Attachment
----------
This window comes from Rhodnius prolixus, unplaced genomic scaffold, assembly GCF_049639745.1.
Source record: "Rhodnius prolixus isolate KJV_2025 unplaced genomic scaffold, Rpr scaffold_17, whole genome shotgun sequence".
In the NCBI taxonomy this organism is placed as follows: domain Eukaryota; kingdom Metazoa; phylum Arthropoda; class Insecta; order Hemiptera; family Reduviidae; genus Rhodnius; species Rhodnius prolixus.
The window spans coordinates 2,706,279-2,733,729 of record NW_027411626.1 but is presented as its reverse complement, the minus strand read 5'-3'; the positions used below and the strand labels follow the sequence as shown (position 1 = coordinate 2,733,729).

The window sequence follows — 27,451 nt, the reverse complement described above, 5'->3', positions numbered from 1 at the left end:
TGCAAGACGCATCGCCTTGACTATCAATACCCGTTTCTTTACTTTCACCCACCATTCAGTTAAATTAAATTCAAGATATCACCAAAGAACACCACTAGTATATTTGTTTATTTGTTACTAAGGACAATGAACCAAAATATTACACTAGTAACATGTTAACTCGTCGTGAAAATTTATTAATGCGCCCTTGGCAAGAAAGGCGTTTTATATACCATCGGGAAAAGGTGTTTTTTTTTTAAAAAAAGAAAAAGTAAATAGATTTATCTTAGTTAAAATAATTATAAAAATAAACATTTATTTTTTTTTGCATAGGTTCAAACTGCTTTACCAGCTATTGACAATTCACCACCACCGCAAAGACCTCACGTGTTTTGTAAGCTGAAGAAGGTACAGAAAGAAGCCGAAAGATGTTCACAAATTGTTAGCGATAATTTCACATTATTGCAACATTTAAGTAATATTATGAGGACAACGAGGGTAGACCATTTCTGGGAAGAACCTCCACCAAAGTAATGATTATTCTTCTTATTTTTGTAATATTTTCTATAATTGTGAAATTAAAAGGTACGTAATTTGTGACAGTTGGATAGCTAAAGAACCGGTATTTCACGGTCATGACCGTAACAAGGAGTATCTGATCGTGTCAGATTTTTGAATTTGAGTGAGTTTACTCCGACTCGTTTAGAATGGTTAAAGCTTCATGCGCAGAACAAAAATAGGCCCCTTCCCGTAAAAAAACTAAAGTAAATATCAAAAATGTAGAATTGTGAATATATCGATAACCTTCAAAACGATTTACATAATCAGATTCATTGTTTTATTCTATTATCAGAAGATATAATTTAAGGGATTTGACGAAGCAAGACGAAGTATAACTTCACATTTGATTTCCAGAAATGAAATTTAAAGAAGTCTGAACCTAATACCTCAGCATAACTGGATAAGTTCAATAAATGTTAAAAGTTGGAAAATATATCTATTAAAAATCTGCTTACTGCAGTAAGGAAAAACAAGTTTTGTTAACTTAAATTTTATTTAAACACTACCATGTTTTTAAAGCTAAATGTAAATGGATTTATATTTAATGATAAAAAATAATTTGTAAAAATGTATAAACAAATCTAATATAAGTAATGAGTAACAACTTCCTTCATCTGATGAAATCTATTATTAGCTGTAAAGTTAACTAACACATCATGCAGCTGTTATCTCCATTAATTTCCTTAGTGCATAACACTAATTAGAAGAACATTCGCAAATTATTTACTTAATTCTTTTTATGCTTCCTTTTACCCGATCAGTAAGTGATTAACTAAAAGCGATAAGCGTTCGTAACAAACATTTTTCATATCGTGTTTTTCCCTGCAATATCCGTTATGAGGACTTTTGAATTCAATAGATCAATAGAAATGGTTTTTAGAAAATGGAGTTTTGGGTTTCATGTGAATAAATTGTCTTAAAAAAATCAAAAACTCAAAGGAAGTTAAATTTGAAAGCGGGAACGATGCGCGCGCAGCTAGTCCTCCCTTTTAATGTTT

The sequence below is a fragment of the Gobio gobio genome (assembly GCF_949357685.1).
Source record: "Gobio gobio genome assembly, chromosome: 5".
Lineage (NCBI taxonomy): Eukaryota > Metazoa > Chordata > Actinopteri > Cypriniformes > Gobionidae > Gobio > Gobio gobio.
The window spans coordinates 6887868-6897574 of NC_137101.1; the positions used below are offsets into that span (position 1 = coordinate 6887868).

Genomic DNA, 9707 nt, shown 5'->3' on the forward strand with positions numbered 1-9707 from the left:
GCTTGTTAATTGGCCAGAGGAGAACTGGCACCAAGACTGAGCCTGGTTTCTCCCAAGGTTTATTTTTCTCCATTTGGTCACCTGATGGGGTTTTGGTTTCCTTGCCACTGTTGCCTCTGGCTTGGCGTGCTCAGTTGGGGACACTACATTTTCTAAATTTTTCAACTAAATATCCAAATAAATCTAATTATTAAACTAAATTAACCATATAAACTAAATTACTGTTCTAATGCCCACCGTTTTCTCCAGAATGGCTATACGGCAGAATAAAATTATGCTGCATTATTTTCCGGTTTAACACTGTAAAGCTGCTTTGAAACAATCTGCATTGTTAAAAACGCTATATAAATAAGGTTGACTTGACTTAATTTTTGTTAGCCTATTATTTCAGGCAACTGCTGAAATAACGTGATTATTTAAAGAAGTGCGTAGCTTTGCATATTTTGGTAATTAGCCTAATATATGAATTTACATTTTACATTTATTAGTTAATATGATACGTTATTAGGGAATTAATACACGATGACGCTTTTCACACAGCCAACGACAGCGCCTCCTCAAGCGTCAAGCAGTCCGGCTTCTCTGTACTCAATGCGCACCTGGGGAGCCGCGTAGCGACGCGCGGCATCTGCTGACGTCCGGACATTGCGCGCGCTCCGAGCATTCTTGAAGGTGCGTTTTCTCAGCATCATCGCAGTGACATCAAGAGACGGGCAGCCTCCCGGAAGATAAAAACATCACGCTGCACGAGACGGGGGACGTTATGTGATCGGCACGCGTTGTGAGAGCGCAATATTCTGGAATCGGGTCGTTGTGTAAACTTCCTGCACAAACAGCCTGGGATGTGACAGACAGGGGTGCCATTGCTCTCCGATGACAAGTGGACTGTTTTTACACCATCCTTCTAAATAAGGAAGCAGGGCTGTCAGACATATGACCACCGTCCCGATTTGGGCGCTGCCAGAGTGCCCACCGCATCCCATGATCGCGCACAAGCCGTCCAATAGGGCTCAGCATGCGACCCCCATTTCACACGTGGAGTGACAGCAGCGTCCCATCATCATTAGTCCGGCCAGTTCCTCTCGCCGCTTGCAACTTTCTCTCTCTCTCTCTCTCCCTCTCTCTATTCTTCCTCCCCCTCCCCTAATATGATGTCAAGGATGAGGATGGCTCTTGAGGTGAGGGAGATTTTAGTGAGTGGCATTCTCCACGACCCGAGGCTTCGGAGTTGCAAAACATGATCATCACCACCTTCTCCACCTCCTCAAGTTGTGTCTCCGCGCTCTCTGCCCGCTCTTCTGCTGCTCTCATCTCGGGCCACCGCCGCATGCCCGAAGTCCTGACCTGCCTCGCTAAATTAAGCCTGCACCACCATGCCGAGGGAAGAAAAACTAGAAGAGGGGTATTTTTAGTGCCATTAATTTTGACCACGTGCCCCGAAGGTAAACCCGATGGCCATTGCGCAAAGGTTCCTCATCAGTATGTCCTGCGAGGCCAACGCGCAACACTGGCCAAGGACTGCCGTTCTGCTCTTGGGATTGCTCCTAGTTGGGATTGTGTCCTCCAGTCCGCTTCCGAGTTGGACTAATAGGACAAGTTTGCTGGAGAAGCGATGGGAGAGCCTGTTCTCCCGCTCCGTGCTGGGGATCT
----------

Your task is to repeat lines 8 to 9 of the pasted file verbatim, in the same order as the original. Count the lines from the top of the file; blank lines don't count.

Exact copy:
Source record: "Gobio gobio genome assembly, chromosome: 5".
Lineage (NCBI taxonomy): Eukaryota > Metazoa > Chordata > Actinopteri > Cypriniformes > Gobionidae > Gobio > Gobio gobio.